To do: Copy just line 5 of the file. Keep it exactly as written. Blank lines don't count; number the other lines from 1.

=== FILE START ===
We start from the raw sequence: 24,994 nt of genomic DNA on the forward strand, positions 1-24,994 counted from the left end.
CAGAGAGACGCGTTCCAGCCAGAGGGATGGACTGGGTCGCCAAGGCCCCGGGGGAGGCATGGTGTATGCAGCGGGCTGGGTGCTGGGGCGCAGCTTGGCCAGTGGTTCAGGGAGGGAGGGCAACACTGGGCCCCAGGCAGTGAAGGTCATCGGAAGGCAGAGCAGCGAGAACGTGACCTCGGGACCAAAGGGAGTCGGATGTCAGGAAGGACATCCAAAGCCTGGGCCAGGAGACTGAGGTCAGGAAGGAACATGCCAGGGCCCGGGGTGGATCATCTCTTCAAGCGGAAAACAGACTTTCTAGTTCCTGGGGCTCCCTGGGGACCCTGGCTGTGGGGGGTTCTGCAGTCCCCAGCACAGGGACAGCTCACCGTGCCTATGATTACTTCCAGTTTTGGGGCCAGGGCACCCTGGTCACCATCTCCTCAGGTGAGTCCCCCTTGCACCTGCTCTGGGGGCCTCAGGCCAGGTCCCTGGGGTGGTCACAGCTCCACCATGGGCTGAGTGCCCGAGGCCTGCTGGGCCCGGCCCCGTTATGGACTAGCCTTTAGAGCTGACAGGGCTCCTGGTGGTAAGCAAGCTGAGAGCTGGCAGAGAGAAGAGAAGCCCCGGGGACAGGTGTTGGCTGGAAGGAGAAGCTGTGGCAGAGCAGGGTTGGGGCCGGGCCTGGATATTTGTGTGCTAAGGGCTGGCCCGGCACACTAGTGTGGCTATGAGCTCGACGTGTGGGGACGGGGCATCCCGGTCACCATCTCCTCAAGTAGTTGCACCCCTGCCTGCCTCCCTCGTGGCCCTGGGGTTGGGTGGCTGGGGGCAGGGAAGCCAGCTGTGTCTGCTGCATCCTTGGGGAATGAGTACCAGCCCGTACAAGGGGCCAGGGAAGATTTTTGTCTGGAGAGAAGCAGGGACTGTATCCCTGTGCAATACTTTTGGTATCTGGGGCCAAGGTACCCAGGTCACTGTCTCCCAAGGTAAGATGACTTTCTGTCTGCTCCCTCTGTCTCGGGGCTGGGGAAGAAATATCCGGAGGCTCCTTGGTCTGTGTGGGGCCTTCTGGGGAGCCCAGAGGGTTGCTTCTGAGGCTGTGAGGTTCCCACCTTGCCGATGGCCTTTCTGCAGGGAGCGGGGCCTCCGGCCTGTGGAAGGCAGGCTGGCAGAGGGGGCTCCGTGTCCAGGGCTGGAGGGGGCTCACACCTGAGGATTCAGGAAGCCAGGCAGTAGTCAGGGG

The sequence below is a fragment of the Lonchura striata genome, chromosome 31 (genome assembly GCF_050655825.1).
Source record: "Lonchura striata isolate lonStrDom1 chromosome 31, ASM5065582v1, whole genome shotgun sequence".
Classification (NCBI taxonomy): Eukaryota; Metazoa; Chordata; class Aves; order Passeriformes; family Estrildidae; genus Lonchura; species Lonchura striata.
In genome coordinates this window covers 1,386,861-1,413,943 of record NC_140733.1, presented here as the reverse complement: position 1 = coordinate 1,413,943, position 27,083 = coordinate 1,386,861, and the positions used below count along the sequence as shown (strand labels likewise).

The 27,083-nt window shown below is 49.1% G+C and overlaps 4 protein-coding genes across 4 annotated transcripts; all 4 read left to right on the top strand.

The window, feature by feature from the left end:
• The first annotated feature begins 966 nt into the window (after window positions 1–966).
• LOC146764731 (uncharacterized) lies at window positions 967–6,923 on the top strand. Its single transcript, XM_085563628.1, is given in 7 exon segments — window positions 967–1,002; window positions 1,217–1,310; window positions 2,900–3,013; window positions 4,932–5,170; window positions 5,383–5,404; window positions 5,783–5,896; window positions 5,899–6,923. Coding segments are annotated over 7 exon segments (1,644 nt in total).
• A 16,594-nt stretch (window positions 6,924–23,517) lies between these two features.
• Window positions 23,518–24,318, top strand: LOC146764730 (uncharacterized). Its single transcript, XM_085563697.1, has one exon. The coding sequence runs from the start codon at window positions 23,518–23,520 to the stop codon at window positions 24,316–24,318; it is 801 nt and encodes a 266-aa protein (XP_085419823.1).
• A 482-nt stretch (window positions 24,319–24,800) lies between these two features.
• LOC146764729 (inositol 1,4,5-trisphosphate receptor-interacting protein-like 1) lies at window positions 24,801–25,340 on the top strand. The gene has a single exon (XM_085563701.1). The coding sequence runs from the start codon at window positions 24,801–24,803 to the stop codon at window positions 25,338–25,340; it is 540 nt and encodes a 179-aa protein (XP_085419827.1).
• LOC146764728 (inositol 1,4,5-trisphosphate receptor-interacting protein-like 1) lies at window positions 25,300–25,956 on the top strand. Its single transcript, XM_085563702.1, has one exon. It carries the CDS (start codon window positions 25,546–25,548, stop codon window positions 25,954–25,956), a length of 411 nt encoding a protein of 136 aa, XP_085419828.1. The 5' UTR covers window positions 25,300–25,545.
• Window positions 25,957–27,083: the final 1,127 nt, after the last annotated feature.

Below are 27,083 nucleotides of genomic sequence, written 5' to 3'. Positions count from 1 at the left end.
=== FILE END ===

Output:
Classification (NCBI taxonomy): Eukaryota; Metazoa; Chordata; class Aves; order Passeriformes; family Estrildidae; genus Lonchura; species Lonchura striata.